Starring: Mark Wahlberg, Gina Rodriguez, Kurt Russell, John Malkovich, Kate Hudson, Dylan O'Brien
Rated PG-13 for Prolonged Intense Disaster Sequences and Related Disturbing Images
"Deepwater Horizon" is a disaster movie, plain and simple. It follows the established formula down to the T. This isn't a criticism, simply a fact. What makes it work is that Peter Berg is a gifted filmmaker and has generated strong performances from his cast. Simply put, this movie works because it does exactly what it sets out to do.
Mike Williams (Walhberg) is saying goodbye to his wife Felicia (Hudson) and daughter before he goes on his regular trip to work on the oil rig Deepwater Horizon. Things are suspicious when he arrives; the team assigned to test the concrete on the drill site has left without doing anything, almost nothing works or is in need or repair, and there are two executives from BP trying to hurry progress. The most trusted man on board, Mr. Jimmy (Russell), puts his foot down and insists on another test. The results set off alarm bells, but one of the executives, a man named Vidrine (Malkovich), finds another possibility (probably not because he believes it, but because he doesn't care). Of course, we all know that he was wrong. The Deepwater Horizon had far too much pressure in an unstable cap and it exploded, killing 11 people and costing billions in clean-up.
As you can imagine, this isn't an actors' show. This is all about tension build-up and disaster spectacle. But there are a few good performances to be found here. Mark Wahlberg is his usual reliable self. Kurt Russell hasn't been this good in years. Ditto for Kate Hudson, although her role is essentially superfluous. And no one plays a sleazeball like John Malkovich. The actor delights in playing deranged, villainous characters, and this is one of the dirtiest he's ever put to film. Special mention has to go to Dylan O'Brien, who does a lot with a tiny role.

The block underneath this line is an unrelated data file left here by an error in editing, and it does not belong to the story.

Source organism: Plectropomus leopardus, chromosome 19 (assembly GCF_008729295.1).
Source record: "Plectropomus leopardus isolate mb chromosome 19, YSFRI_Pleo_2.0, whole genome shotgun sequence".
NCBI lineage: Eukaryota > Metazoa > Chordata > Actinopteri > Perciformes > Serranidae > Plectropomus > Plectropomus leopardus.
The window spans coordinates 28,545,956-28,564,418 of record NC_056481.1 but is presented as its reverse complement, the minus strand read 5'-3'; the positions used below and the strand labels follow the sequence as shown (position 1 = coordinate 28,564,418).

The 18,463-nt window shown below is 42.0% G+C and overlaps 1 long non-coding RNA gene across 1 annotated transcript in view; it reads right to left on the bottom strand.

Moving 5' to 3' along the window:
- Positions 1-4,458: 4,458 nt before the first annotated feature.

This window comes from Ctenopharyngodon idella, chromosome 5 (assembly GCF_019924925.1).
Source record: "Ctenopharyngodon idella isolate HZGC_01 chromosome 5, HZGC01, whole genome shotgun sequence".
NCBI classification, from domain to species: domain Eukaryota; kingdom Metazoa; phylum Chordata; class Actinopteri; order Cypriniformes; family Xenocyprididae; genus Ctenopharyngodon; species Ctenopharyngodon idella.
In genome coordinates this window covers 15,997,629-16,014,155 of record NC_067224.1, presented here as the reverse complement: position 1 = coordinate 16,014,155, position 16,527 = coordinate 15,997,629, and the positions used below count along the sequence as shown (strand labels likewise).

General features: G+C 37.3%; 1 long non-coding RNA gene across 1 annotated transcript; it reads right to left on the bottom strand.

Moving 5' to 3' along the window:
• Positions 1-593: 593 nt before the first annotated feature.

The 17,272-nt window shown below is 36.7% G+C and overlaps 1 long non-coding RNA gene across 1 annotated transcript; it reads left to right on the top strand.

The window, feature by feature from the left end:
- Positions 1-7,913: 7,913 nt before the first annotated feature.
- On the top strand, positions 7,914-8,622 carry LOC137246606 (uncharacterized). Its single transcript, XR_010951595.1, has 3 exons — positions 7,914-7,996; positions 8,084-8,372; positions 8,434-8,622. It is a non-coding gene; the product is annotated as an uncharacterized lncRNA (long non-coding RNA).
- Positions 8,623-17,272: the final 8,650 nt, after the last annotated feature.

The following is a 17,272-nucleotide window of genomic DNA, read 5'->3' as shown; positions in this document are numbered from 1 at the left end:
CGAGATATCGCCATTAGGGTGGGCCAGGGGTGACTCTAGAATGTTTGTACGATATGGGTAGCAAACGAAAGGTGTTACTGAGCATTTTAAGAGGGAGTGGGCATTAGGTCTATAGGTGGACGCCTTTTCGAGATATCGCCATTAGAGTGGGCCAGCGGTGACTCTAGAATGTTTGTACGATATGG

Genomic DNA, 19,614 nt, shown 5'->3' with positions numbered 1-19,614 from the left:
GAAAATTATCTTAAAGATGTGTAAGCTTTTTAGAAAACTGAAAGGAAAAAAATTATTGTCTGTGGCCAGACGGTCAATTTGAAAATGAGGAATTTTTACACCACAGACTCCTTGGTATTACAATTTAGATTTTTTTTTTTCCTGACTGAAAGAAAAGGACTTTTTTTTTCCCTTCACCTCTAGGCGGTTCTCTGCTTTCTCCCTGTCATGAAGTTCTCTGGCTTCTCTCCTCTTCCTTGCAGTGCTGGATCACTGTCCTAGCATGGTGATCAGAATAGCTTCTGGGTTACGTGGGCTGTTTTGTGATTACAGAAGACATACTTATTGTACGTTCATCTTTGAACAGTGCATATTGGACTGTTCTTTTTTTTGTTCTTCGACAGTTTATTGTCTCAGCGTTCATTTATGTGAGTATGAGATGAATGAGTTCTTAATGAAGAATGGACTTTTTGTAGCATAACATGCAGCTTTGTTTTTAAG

The problem with the film is its length. It's too short. In a movie like this pacing is key, but it feels rushed. The set-up needs to be drawn out to increase the tension. Also, this time would be well spent introducing us to the minor characters, further involving us. An hour and forty-seven minutes simply isn't enough time for a film like this to work.
Make no mistake, what is on screen is tremendous. The special effects are outstanding (a new oil rig was built specifically for this movie). The action is exciting and scary and tragic. I just wish there was more.
This is a movie that deserves to be seen on as big a screen as possible, which is why I was disappointed that I didn't get the chance to see it in IMAX (I tried but was late to a showing). It's that kind of a movie. But, like the best epics such as "In the Heart of the Sea" or "Titanic," it's strong enough that I think it will play just as well on your hi-def TV.